Ask Allison: ‘Why am I so angry all the time?… even a slow-moving queue can provoke it’

By | July 19, 2019
'The sense of losing control is a horrible feeling'
‘The sense of losing control is a horrible feeling’

Q I recently have found myself unable to control my anger. I am a 47-year-old married woman with two children in their early teens. My family have all commented on my anger. Small things can provoke it, like a slow-moving queue in the coffee shop. But so do bigger issues, like the amount of time my husband spends online in the evenings. Sometimes I even get angry in advance about things that haven’t yet happened, but might happen. It’s exhausting to live like this, and I’ve read that it could be one of the signs of midlife crisis. What can I do to stop feeling so out of control?

A What is your anger trying to tell you? I’d be curious as to what conversation you would have if you could sit ‘anger’ down and have a chat. I’d bet your ‘anger’ feels frustrated; at yourself and at others, and that feels bad. Have you listened, or listed out why you are specifically angry? Don’t worry about how it sounds; if that queue is filling you with rage, so be it. Let’s accept how you feel – not only will this help, it will also give some much needed room to air the many feelings you have been pushing down for far too long.

Your anger is like a beach ball or pressure cooker: as each unmet need or irritation isn’t voiced, released, heard or understood, every irritation (big and small) builds and, inevitably, after a while of said building, you will inevitably blow.

Meet what I have coined the ‘3Is’ – often a precursor to the ‘build and blow’ cycle of anger: 1) Irritable; 2) Impatient; 3) Intolerant

When these three get together, anger will surely follow. I have found many clients report that they notice (as do others) that when life becomes too much, and they don’t feel heard or connected within their important relationships, they feel more irritable, impatient and intolerant.

That sense of losing control is a horrible feeling. Angry gesticulation; words scramble fiercely out of your mouth as the tone, pitch, voice and heart rate simultaneously become raised. And the trigger to the anger often seems silly or over-the-top to others. When anger implodes, it is because you are too full – full of feelings. Comments, such as ‘calm down’ or ‘you’re overreacting’ – will do nothing but stoke a well-oiled fire.

With compassion and kindness, you have to ask yourself, ‘What lies beneath this constant sense of being angry?’ It’s easy for others to dismiss the ‘angry’ one. ‘You are so angry’ is said as an accusation rather than ever be seen as symptomatic of a bigger issue.

Are we conditioned to dismiss anger as irrational and not worth listening to? Have we become too PC on anger? There are definite conditioned and accepted gender norms on what is considered ‘acceptable anger’. Angry boys are told that they are spirited and just being boys, yet girls are not favoured if they display the frayed edges of ‘losing their temper’. Owning your voice, owning your words, and owning your feelings is pivotal to your health, wellbeing and healthy relationships.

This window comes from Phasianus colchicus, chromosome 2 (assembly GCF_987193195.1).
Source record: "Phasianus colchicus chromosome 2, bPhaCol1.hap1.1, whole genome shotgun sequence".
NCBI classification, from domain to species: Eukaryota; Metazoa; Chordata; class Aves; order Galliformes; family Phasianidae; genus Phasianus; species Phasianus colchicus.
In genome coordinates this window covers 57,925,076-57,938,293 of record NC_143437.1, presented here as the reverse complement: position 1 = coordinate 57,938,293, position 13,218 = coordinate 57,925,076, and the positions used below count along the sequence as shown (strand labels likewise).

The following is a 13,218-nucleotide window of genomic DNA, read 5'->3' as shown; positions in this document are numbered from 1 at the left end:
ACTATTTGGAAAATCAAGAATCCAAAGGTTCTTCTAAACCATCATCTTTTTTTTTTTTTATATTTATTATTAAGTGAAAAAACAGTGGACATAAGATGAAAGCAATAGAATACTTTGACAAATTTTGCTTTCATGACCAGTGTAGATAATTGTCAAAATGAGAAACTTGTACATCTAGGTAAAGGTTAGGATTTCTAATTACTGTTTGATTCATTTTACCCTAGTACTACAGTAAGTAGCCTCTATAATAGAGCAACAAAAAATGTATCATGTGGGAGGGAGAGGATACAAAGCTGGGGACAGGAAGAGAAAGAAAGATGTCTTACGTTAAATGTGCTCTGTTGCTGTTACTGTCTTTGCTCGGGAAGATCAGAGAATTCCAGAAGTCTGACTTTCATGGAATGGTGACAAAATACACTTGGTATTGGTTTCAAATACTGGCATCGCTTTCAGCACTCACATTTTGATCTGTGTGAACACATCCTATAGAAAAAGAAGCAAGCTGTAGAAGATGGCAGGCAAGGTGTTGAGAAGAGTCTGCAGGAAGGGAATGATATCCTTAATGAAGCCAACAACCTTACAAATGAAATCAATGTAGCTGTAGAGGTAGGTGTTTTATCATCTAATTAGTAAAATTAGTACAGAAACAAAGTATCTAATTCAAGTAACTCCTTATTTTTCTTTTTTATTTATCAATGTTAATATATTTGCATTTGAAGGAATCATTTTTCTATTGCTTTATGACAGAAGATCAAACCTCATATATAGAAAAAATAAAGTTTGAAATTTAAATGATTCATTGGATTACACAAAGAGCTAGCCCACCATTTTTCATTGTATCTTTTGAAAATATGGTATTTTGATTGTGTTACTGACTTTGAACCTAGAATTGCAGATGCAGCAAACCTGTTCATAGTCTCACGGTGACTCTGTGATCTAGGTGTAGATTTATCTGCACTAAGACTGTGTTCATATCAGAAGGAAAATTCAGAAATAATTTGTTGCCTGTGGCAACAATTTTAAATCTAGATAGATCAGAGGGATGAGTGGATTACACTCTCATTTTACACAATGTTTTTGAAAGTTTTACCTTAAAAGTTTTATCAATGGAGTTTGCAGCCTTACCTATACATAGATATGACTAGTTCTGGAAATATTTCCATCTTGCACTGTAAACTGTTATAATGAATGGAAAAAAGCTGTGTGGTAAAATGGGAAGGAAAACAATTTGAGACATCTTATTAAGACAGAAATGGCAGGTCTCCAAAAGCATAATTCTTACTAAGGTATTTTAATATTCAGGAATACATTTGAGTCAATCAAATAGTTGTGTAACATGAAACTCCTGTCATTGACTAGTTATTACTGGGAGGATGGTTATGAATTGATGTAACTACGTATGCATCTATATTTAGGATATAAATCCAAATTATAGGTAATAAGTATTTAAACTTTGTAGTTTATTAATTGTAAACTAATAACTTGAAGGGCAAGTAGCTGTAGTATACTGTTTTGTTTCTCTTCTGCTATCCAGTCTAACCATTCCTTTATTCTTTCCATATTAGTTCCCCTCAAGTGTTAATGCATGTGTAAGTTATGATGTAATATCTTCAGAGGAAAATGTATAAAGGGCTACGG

I’m sorry to hear that you have been feeling like this – it is exhausting, both physically and emotionally. Anger is such a strong physiological reaction. Anger is a secondary emotion, one that we often have a lot of judgment and/or moral feelings about in relation to how we ‘should’ feel: ‘This is ridiculous, I know I shouldn’t feel angry about this.’ But, you do.

Attending to your emotions and specifically understanding and acknowledging them allows you to process and digest them.

I recently picked up notebooks with a spiky googly-eyed cactus on the front for my kids, and I offered it to them as their own anger diary, where they can angrily write out why they are angry, and draw, scribble or deface it if they so wish. A place to write what they feel is wrong and unfair, the cornerstone of the purpose of anger.

Writing out how and why you feel angry is step one. Once acknowledged, you can reason and question why you felt the way you did, and self-soothe. This leads to the real feelings, as the anger iceberg is always just the tip. Everyone can ‘see’ the anger, what you need to get to are the real emotions; the primary emotions of hurt, loss, rejection, pain, disappointment, unfairness etc.

Deconstructing anger:

⬤ When did you notice the anger building?

⬤ Was there a series of events or something specific?

⬤ Are you feeling lonely?

⬤ Do you feel close and connected to your husband and children?

⬤ Do you feel valued, seen and understood?

⬤ Do you feel lost and/or confused?

⬤ Do you worry about the future of your relationships and family?

⬤ What are the main emotions coming up?

⬤ Are you feeling sad?

Each stage in life has its unique challenges. The intensity of motherhood can be all-consuming, and it can be unnerving to figure out what your function is in a family as its relationships, dynamics and need upon you changes. Rather than the negative connotation of the midlife crisis, see this stage as a time to reflect and figure out how you feel purposeful and what activities give your life meaning. You may have more time to think about you; where you are and where you want to be.

This can be a time to flourish, grow and feel connected to you, to life and to your relationships again. Use your anger to hear what is frustrating you, to make changes that you are longing for, such as a meaningful connection to yourself and your husband.

If you have a query, email Allison in confidence at

Health & Living – Health & Wellbeing RSS Feed